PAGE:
ABIM Campaign Calls on Physicians to Choose Wisely

Scott Halpern, MD, PhD, MBE, leads the ATS's Choosing Wisely Task Force.

Scott Halpern, MD, PhD, MBE, leads the ATS’s Choosing Wisely Task Force.

Preliminary guidelines for critical care and pulmonary medicine, which focus on seven commonly used tests or procedures whose necessity should be questioned and discussed, will be unveiled for the first time in public during the ATS and ABIM joint symposium, “Choosing Wisely” (©ABIM Foundation Symposium): Top Ways to Reduce Low Value Care in Pulmonary and Critical Care Medicine,” from 8:15 to 10:45 a.m. Monday in Room 107 A-B (100 Level) Pennsylvania Convention Center.

The lists will be winnowed down to five guidelines in critical care and pulmonary medicine, respectively, which will be announced in October.

The ABIM produced the critical care guidelines in collaboration with the Critical Care Societies Collaborative—the ATS, American Association of Critical-Care Nurses, Society of Critical Care Medicine, and American College of Chest Physicians—and the pulmonary guidelines were developed with ATS and ACCP.

“Choosing Wisely is designed to have physicians take the high ground in reining in the costs of their practices versus leaving that in the hands of external policymakers,” said Scott Halpern, MD, PhD, MBE, who is leading the ATS’s Choosing Wisely Task Force. “There are a lot of diagnostic tests and therapies for which available evidence suggests a lack of effectiveness, and physicians are in the best position to determine exactly which practices in their own specialties fit that bill.”

Choosing Wisely Top 7 List in Critical Care Medicine

  1. Don’t order diagnostic tests at regular intervals (e.g., daily), but rather in response to specific clinical questions.
  2. Don’t transfuse red blood cells in hemodynamically stable, non-bleeding ICU patients with a hemoglobin concentration greater than 7 mg/dL.
  3. Don’t use parenteral nutrition in adequately nourished critically ill patients within the first seven days of an ICU stay.
  4. Don’t deeply sedate mechanically ventilated patients without specific indications, and do attempt to lighten sedation daily.
  5. Don’t continue life support for patients at high risk for death or impaired functional recovery without offering patients and their families the alternative of care focused entirely on comfort.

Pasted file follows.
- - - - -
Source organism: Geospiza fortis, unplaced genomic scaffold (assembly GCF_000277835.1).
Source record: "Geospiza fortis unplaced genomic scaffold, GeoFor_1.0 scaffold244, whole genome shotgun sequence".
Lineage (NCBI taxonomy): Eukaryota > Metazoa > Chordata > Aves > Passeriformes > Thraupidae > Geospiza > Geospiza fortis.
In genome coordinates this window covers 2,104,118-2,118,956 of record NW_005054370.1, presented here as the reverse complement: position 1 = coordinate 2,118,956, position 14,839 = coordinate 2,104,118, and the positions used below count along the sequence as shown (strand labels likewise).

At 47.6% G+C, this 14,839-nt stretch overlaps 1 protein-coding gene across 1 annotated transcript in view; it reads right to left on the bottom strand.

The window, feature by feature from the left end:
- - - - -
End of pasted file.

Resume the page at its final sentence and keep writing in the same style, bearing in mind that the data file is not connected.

6. Do not initiate or continue antimicrobial agents without specifying an evidence-based duration or endpoint and reassessing daily whether to narrow the spectrum of coverage based on cultures and clinical response.
  7. Do not place or maintain arterial and central venous catheters in critically ill patients without specific indications.

Choosing Wisely Top 7 List in Pulmonary Medicine

  1. Do not perform CT surveillance for evaluation of indeterminate pulmonary nodules at more frequent intervals or for a longer period of time than recommended by established guidelines.
  2. For patients recently discharged on supplemental home oxygen following hospitalization for an acute illness, do not renew the prescription without assessing the patient for ongoing hypoxemia.
  3. Do not routinely administer IV steroids for patients hospitalized for acute exacerbations of asthma and COPD.
  4. Do not perform CT screening for lung cancer among patients at low risk for lung cancer.
  5. Do not perform chest x-rays in patients without pulmonary symptoms as part of routine examinations.
  6. Do not routinely offer pharmacologic treatment with advanced vasoactive agents approved only for the management of pulmonary arterial hypertension to patients with pulmonary hypertension resulting from left heart disease or hypoxemic lung diseases (Groups II or III pulmonary hypertension).
  7. Do not perform chest computed tomography (CT angiography) to evaluate for possible pulmonary embolism in patients with a low clinical probability and negative results of a highly sensitive D-dimer assay.